I Need More Lilies
The ‘Casa Blanca’ oriental lilies are blooming in the back garden’s raised bed. I planted them last fall. There used to be ‘Casa Blanca’ in the Driveway Border, but they are no more. Foul play has not been ruled out.
Anyhow, these are wonderful lilies. The ivory white petals are rich and luxurious. But it’s the deliciously sweet fragrance, which can be detected ten feet away from the plant, that has me in its thrall. Some people think the scent of oriental lilies is too strong. I, on the other hand, have the same approach to floral fragrance as I do to floral color: you can never have too much. It is probably a good thing I do not wear perfume.
One of the neighbors was admiring the beauty of ‘Casa Blanca’ when she added, ” But those lilies are practically obscene.” It is true, I think, that lilies in general and ‘Casa Blanca’ in particular remind us strongly that flowers are about sexual reproduction. How could they not when the sexual organs, the pistil and stamen, are so prominent?
Which is odd when you consider that white lilies have often been used as symbols of chastity and purity. The late garden writer Cassandra Danz had this to say regarding another white lily, Lilium candidum: “In Renaissance paintings… at the moment when the angel tells Mary that she is going to be a mother, there is always a Madonna lily in the picture… It’s there because it represents fecundity and new life. Only later did it become associated with virginity and death, in that order … What a gorgeous creature this lily is, and virginity has nothing to do with it.”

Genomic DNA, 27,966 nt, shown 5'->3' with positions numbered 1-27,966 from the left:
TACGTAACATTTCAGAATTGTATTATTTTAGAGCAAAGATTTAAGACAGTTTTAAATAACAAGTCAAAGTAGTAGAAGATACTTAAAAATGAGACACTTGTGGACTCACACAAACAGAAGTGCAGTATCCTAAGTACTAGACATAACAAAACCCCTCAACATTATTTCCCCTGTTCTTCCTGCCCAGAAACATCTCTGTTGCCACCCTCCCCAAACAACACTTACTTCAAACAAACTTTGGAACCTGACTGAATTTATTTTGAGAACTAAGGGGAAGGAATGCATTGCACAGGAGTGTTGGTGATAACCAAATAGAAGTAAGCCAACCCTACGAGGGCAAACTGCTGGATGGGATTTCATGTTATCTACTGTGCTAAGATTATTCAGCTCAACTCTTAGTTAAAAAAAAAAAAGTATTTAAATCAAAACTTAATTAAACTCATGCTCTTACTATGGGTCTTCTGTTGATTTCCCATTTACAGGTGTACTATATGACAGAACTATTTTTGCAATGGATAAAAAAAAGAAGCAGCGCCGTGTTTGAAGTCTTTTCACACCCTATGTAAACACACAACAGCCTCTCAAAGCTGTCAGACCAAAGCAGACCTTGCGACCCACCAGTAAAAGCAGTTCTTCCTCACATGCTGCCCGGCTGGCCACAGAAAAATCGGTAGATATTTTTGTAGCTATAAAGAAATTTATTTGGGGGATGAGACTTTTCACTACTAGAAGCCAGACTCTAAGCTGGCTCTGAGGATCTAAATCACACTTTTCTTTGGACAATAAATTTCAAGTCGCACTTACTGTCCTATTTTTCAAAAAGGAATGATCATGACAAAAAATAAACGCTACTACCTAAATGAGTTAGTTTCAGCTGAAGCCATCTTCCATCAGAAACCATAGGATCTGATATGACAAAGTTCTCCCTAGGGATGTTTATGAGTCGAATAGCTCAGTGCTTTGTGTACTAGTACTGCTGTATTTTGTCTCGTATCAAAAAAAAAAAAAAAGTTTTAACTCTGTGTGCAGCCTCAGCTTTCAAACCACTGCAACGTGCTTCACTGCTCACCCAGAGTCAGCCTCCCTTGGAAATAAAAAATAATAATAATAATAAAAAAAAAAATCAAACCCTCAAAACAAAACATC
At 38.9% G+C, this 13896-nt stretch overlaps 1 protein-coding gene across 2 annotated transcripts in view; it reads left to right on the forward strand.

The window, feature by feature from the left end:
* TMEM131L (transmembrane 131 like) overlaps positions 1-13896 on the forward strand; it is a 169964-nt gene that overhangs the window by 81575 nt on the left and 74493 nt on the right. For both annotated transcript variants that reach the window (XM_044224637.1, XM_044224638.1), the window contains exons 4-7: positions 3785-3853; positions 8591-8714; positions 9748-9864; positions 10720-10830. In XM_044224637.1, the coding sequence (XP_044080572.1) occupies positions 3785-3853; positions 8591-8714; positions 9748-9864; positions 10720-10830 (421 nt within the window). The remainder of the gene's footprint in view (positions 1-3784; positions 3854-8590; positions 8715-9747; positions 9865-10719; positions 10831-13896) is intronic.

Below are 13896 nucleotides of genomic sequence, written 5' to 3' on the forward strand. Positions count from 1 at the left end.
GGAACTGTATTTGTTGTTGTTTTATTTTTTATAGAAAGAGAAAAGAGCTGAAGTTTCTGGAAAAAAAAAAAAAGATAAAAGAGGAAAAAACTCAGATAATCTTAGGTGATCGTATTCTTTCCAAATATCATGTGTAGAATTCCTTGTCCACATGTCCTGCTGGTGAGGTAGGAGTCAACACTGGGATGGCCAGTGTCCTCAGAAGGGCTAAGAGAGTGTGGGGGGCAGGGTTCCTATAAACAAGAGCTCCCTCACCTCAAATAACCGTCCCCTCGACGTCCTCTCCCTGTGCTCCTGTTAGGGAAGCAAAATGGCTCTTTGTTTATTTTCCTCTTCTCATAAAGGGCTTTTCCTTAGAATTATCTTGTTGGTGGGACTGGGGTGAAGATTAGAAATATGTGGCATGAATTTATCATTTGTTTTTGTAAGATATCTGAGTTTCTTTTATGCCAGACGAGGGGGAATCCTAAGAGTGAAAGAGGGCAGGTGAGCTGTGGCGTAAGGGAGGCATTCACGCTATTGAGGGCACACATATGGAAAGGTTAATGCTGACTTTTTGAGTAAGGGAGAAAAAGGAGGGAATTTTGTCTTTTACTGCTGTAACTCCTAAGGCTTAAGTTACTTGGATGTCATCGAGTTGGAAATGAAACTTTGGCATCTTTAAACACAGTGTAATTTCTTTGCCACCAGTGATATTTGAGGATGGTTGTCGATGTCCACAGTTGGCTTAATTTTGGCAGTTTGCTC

‘Casa Blanca’ is the third and final act in my year of lilies. (Last year it was only a one act play.)
In June the Asiatic lilies burst upon the scene with bright yellow, orange, and red flowers.
Very striking, but sadly they have no fragrance.
As the Asiatics are fading in July, the orienpet lily ‘Conca d’Or’ opens its blooms of yellow and ivory in the Driveway Border. Like my current ‘Casa Blanca’, the ‘Conca d’Or’ were planted last fall. They are supposed to grow to around six feet, but apparently it is normal for them to reach just one third of that height in their first year.
Orienpets are fragrant crosses of oriental and trumpet lilies. I’m looking forward to seeing my ‘Conca d’Or’ at maturity.
But here’s the exciting news: I should have a new place to put some new hardy lilies this fall. I’ll talk about why shortly. Now, though, I want to ask what lilies you would recommend. It can be tallish but not a giant, and it must be fragrant. In terms of color, we want to avoid pink or purely white for this location. So – any suggestions?